Credits and incentives
Another area that companies need to consider if moving to a remote work environment is credits and incentives. Virtually all credit and incentive programs have employment thresholds. Businesses participating in such programs may find themselves unable to meet those thresholds once workers are working remotely out of state. Some states have indicated that they are willing to renegotiate credit and incentive agreements considering the pandemic. But in the long term, states may insist that to meet the required thresholds, remote employees must be working in the state.
At the same time, remote employees may provide an opportunity for companies to seek credits and incentives if their new business model creates remotes employment in another state. Some states will actively seek to encourage companies with a remote workforce to place employees in their states. Most current programs require capital investment in addition to increased employment, but not all. And, there is a real expectation that programs will be modified to suit the new virtual environment.
Sales tax considerations
Although less important for larger businesses after the Wayfair decision, widespread work-from-home policies can affect sales and use tax collection responsibilities. Virtually all states have enacted economic nexus thresholds for remote sales tax collection. But all states continue to enforce physical presence standards. A remote seller that maintains a physical presence in a state by virtue of an employee working there will be required to collect and remit sales tax even if it does not meet the state’s economic nexus threshold. Companies that find themselves with remote employees in states in which they make sales should be aware of the possibility of the collection and remittance requirements.
Additionally, to the extent that employees are issued office equipment, computers, and software, the business may have use tax reporting and remittance requirements.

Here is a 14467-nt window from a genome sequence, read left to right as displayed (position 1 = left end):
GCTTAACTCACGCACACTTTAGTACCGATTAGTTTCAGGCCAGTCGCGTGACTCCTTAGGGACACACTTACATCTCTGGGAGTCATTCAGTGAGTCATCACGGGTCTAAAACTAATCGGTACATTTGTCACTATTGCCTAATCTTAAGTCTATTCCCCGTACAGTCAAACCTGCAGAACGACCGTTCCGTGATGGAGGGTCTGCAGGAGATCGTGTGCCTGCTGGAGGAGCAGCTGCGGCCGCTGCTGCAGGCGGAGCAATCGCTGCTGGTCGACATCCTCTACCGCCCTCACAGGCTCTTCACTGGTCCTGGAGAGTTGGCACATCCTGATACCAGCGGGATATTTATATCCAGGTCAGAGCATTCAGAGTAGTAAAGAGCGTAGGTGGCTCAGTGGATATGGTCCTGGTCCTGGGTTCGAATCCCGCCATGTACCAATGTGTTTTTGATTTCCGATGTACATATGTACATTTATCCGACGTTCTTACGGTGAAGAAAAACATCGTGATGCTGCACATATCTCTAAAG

Planning and vigilance are key
Before a company decides to permanently adopt a remote workforce, it should analyze the effects of such a move on its state and local tax liabilities. If all the remote employees will continue to live and work in the same state, the inquiry will end quickly. That is unlikely as remote employment creates an opportunity for employees to live in areas more to their liking. Determine carefully whether out-of-state remote workers will affect a company’s overall state and local tax liability and filing responsibilities. Examine the effects of remote employees on withholding requirements and existing credit and incentive agreements.
Beyond the initial planning, companies using remote employees must monitor state and local legal and policy developments. A widespread move to remote employees presents a significant change for taxing authorities. Many states are considering policies designed to encourage businesses to locate remote employees in their jurisdictions. Some states are considering permanently easing nexus requirements related to employees. Some are considering streamlining withholding rules and procedures and others are considering incentives for remote job creation. Finally, some states are considering investments in broadband and telecommuting infrastructure to make remote employment more attractive.
At the same time, the overall state and local tax landscape is likely to change over the near term. Many states are facing serious revenue shortfalls. Most state and local governments will be forced to increase taxes in some fashion in the coming year. Companies contemplating a remote workforce should monitor the potential tax changes in states where employees may live and work.
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This article was written by Mo Bell-Jacobs, Brian Kirkell, Harlan Kwiatek and originally appeared on 2020-12-10.
2020 RSM US LLP. All rights reserved.